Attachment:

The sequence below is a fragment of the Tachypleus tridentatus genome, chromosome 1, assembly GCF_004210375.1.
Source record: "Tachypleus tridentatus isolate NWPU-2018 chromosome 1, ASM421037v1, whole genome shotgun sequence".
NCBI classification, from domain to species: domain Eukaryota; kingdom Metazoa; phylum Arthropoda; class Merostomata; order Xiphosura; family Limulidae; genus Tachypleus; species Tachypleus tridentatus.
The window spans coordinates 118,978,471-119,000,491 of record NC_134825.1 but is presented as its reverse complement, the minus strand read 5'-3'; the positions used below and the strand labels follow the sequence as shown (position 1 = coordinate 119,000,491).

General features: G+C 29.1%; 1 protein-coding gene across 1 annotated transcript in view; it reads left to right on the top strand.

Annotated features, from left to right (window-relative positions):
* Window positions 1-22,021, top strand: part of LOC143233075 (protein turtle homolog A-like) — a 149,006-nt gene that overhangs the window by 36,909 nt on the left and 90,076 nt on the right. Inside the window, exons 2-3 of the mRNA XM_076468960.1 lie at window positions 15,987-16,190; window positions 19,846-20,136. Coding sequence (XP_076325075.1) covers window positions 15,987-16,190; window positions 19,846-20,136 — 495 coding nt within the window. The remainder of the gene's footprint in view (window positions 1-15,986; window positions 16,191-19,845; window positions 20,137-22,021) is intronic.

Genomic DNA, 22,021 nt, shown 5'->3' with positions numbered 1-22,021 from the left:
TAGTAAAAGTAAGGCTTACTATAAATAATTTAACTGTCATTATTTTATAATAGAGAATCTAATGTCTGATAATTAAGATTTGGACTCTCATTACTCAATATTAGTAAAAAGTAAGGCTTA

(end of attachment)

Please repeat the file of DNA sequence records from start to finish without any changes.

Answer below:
The sequence below is a fragment of the Tachypleus tridentatus genome, chromosome 1, assembly GCF_004210375.1.
Source record: "Tachypleus tridentatus isolate NWPU-2018 chromosome 1, ASM421037v1, whole genome shotgun sequence".
NCBI classification, from domain to species: domain Eukaryota; kingdom Metazoa; phylum Arthropoda; class Merostomata; order Xiphosura; family Limulidae; genus Tachypleus; species Tachypleus tridentatus.
The window spans coordinates 118,978,471-119,000,491 of record NC_134825.1 but is presented as its reverse complement, the minus strand read 5'-3'; the positions used below and the strand labels follow the sequence as shown (position 1 = coordinate 119,000,491).

General features: G+C 29.1%; 1 protein-coding gene across 1 annotated transcript in view; it reads left to right on the top strand.

Annotated features, from left to right (window-relative positions):
* Window positions 1-22,021, top strand: part of LOC143233075 (protein turtle homolog A-like) — a 149,006-nt gene that overhangs the window by 36,909 nt on the left and 90,076 nt on the right. Inside the window, exons 2-3 of the mRNA XM_076468960.1 lie at window positions 15,987-16,190; window positions 19,846-20,136. Coding sequence (XP_076325075.1) covers window positions 15,987-16,190; window positions 19,846-20,136 — 495 coding nt within the window. The remainder of the gene's footprint in view (window positions 1-15,986; window positions 16,191-19,845; window positions 20,137-22,021) is intronic.

Genomic DNA, 22,021 nt, shown 5'->3' with positions numbered 1-22,021 from the left:
TAGTAAAAGTAAGGCTTACTATAAATAATTTAACTGTCATTATTTTATAATAGAGAATCTAATGTCTGATAATTAAGATTTGGACTCTCATTACTCAATATTAGTAAAAAGTAAGGCTTA